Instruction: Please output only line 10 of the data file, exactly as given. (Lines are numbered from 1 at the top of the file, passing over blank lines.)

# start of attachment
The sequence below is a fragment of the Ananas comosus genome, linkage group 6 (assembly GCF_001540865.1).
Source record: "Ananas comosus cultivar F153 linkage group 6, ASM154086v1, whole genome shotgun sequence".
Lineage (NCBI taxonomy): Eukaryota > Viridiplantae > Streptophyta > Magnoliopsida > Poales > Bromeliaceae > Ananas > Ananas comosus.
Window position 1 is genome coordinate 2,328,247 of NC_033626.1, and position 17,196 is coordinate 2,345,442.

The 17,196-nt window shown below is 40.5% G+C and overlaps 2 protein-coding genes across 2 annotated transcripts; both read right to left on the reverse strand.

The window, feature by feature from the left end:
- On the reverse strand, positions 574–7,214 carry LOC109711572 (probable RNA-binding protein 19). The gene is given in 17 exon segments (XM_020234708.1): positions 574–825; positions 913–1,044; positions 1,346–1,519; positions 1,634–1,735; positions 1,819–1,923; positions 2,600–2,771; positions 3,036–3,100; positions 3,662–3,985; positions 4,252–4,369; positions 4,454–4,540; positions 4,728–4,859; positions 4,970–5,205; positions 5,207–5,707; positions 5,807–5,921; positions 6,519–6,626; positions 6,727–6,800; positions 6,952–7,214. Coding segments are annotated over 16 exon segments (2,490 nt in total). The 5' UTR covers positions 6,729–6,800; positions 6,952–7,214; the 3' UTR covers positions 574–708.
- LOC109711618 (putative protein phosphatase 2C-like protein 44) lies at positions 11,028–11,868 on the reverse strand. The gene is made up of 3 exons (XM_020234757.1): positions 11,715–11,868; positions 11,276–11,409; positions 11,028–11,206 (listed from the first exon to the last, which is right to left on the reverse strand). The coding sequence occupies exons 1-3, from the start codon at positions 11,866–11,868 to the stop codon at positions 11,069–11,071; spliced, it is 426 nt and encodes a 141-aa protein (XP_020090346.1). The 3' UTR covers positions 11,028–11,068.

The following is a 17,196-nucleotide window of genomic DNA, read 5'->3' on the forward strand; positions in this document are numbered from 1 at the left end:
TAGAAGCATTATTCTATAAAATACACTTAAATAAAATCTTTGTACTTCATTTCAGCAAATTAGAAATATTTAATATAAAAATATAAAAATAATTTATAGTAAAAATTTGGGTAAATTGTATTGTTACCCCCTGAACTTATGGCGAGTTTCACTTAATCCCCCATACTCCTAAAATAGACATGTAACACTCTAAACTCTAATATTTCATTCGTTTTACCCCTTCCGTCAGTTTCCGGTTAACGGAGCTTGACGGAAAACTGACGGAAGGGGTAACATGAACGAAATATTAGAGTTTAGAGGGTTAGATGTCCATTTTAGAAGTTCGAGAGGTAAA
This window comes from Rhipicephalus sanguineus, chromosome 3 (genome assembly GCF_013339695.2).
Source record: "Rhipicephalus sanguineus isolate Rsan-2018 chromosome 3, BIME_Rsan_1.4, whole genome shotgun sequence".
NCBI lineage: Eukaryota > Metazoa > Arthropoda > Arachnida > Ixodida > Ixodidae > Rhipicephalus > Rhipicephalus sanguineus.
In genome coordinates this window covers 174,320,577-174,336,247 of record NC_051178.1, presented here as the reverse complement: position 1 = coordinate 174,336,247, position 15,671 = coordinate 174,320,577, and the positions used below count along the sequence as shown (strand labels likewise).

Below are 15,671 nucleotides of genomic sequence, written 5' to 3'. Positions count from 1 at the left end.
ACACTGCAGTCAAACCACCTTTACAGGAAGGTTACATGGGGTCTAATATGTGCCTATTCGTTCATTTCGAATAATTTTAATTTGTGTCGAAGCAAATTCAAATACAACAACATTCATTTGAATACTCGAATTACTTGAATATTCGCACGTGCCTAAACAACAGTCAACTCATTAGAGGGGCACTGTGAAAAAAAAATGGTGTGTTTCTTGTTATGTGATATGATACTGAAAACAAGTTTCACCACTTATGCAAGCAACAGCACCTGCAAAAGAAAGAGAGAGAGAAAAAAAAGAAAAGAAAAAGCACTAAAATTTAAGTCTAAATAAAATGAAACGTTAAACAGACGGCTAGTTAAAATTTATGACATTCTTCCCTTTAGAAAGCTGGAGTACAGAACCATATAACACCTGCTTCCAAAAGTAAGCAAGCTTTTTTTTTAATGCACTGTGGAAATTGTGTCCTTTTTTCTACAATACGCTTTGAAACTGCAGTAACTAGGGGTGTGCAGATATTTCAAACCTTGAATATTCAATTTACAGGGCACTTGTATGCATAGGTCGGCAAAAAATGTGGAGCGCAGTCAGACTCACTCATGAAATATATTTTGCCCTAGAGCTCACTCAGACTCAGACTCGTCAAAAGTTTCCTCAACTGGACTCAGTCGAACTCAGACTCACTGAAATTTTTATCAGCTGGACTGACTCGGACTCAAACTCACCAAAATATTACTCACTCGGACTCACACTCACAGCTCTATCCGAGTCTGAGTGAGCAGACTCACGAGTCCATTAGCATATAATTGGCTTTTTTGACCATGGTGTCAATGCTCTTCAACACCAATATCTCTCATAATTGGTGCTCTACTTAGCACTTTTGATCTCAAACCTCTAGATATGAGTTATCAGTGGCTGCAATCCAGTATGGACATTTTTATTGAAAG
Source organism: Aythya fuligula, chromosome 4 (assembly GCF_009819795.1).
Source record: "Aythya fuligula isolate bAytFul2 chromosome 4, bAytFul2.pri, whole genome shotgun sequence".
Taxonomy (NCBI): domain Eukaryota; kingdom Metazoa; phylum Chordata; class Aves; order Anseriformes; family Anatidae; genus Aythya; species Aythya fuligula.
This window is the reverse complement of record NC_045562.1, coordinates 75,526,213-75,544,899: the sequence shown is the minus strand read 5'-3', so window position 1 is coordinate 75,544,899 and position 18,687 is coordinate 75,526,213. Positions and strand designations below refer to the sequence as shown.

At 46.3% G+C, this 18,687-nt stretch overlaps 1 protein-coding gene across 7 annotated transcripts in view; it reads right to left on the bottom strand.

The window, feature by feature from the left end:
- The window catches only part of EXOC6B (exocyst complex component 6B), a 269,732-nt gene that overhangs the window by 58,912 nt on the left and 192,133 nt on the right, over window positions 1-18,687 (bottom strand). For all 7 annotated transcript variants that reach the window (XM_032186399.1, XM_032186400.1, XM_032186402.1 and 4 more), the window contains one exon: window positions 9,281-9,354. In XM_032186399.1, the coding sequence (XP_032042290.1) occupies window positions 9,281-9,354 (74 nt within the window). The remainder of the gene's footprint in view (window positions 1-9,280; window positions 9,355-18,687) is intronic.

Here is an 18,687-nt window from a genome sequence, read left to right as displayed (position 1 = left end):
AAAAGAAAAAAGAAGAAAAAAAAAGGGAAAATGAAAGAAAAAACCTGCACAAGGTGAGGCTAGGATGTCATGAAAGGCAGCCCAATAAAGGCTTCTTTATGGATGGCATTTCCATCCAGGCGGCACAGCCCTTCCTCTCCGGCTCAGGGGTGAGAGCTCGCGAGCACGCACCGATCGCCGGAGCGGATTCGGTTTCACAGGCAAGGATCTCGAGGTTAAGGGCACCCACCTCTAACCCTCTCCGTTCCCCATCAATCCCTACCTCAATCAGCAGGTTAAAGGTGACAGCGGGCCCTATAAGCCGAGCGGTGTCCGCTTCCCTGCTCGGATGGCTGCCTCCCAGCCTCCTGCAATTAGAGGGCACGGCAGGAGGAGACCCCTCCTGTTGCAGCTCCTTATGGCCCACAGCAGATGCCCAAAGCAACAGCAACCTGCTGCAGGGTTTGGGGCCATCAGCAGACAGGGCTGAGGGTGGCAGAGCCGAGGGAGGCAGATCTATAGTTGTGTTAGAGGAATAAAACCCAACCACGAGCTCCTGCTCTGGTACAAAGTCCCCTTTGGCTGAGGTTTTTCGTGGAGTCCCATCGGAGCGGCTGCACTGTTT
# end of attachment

TAGAAGCATTATTCTATAAAATACACTTAAATAAAATCTTTGTACTTCATTTCAGCAAATTAGAAATATTTAATATAAAAATATAAAAATAATTTATAGTAAAAATTTGGGTAAATTGTATTGTTACCCCCTGAACTTATGGCGAGTTTCACTTAATCCCCCATACTCCTAAAATAGACATGTAACACTCTAAACTCTAATATTTCATTCGTTTTACCCCTTCCGTCAGTTTCCGGTTAACGGAGCTTGACGGAAAACTGACGGAAGGGGTAACATGAACGAAATATTAGAGTTTAGAGGGTTAGATGTCCATTTTAGAAGTTCGAGAGGTAAA